Special value fauna species
The Park has remanent and apparently isolated huemul groups.
In January 1992 Ing. Agr. Alejandro Serret with the collaboration of Fundación Vida Silvestre Argentina studied the situation of the huemul (Hippocamelus bisulcus) on the northern area of the Park. As a result, the presence of an important group was confirmed in the Río Mascarello valley and in the western area of Lago Viedma between Laguna Viedma and Seno Moyano (Canal Viedma).
In 1996 and 1997, FVSA and Los Glaciares National Park continued with the area study, where 10 and 11 different animals could be seen. After these three studying periods, a minimum of 16 animals was estimated for the area and a density of 0,8 huemules/km² (Serret y Borghiani, 1997).
There are also registry of different observers for Laguna Torre, Río Torre, Laguna Toro, Río de las Vueltas, Río Eléctrico, Río Blanco, Loma del Pliegue Tumbado, Río Cóndor, Cerro Colorado, Cerro Huemules, Lago Tannhäuser, Río Guanaco, Laguna Capri, Arroyo La Rosada and Bahía Ameghino. This last one is the southernmost location for the huemul in Argentina.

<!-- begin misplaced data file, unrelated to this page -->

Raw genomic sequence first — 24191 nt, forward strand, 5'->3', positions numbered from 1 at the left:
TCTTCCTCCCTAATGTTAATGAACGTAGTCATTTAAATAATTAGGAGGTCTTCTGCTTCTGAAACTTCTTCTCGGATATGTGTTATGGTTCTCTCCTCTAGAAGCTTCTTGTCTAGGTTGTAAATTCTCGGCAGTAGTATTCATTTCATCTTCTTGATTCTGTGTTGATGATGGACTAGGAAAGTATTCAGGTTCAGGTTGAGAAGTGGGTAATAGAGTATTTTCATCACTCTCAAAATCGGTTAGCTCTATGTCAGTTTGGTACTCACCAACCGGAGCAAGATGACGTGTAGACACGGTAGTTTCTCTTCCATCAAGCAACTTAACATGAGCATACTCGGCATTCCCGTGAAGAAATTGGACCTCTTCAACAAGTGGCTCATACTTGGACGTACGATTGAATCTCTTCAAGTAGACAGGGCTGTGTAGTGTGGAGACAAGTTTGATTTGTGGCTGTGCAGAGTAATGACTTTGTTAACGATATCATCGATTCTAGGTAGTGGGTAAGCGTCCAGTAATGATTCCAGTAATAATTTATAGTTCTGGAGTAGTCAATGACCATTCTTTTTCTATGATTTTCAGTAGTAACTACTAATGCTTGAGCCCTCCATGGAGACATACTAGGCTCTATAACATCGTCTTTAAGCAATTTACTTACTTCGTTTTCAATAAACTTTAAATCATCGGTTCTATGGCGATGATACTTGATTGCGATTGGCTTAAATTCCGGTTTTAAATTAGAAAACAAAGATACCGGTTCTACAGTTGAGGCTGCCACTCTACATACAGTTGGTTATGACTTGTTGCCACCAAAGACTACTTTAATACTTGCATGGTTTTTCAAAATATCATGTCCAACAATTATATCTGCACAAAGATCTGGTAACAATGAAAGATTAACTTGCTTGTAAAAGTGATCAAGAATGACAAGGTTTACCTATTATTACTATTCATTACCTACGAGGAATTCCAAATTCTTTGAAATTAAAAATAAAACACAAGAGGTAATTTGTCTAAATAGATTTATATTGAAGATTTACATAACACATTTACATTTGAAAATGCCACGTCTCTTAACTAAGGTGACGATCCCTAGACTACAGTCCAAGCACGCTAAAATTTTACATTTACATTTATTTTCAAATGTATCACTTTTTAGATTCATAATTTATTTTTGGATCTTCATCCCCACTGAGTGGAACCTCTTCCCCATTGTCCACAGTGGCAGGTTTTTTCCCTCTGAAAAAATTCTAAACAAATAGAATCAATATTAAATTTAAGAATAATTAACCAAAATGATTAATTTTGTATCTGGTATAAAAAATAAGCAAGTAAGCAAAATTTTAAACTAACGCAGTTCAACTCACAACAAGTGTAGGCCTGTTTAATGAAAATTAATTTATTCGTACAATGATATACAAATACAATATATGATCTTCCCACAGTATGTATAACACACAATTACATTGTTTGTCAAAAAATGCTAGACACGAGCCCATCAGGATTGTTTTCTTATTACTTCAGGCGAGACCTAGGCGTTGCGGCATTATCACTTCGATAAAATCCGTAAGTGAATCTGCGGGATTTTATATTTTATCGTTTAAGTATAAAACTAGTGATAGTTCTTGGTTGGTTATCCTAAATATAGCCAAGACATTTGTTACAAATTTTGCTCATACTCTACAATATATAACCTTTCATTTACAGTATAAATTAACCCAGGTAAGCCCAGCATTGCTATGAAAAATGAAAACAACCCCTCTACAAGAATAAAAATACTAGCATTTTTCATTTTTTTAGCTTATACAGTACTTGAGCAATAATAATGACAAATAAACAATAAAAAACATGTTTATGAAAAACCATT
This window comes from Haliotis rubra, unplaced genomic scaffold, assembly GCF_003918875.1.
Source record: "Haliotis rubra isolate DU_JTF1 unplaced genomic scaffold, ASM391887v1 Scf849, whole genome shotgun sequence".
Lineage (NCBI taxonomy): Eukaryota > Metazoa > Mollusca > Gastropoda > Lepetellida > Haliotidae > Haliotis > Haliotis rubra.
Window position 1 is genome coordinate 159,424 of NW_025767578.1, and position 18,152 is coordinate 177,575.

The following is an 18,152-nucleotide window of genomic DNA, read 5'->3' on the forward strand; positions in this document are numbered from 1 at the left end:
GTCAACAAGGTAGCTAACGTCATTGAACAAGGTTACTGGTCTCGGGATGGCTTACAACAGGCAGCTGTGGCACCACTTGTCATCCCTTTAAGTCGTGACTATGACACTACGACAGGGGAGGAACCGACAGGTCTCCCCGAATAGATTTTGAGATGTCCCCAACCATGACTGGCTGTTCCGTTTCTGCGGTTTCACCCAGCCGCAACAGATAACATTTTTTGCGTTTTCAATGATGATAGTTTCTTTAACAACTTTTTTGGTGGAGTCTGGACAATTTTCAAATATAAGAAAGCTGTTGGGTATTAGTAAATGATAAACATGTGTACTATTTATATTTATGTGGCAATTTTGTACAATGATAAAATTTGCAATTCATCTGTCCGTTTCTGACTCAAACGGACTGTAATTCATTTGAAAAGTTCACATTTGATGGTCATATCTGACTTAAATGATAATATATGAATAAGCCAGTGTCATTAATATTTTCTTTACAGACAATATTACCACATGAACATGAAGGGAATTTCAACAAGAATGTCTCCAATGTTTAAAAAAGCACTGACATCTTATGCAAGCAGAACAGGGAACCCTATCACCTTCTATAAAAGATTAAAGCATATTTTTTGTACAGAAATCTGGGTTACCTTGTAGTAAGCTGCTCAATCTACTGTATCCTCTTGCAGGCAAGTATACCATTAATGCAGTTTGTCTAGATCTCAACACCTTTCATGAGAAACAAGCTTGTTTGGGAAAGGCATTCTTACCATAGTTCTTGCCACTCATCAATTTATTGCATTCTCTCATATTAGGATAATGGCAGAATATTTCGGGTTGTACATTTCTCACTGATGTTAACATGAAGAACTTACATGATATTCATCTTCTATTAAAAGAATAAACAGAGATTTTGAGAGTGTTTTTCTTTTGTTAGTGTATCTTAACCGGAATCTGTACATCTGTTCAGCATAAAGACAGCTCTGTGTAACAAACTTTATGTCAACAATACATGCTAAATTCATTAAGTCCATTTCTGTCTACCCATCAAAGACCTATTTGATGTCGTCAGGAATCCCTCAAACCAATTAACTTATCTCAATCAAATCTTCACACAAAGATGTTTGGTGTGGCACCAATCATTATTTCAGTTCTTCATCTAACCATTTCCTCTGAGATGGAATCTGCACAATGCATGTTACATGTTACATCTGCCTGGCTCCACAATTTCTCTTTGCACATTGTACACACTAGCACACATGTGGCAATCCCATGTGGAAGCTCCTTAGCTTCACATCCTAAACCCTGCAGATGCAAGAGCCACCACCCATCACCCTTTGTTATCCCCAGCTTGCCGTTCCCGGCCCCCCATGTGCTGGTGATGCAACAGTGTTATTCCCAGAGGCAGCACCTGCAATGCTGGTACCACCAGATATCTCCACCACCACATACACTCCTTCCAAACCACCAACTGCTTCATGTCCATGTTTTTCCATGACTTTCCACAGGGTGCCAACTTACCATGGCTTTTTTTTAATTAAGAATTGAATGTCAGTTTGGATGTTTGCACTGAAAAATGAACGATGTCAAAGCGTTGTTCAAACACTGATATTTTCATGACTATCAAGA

In the area could also live the Lagidium wolffsohni, very rare and with restricted distribution.
It is remarkable the importance of rivers Fitz Roy and Río de las Vueltas as a habitat for the torrent duck, where a considerable number of groups live permanently.
How to get here
Great distances are not an obstacle to enjoy the attractions of this region. Here you will find different alternatives to get to the most interesting places: El Calafate, Perito Moreno glacier and the other great glaciers in the area of Lago Argentino, El Chaltén. The flights arrives daily to El Calafate International Airport from the most important cities of Argentina (Buenos Aires, Córdoba, Bariloche, Ushuaia, etc.).
Regular flights from Buenos Aires to El Calafate International Airport in El Calafate, few kilometers far from this town. Another option from Buenos Aires is International Airport in Río Gallegos (320 Km far from El Calafate). From there, bus lines or taxis to El Calafate through paved route.
From Buenos Aires by the coast side
From Buenos Aires: NR N°3, following the seaside of Mar Argentino, visiting major cities as Bahía Blanca, Trelew o Comodoro Rivadavia. Getting to Comandante Luis Piedra Buena, in Santa Cruz, you can choose to take NR N°288 (grave), which crosses the desert of patagonian steppe up to NR N° 40 (grave). From there on it follows the North-South direction towards Lago Argentino and finally PR N° 11, which ends in the National Park after crossing El Calafate.
From Río Gallegos: through Provincial Route No.5, National Route No.40 and Provincial Route No. 11. Total distance: 320 km.
From Río Gallegos
From Buenos Aires to Río Gallegos by NR N° 3. From there regular lines to El Calafate.
[ View Gallery - 54 More Images ]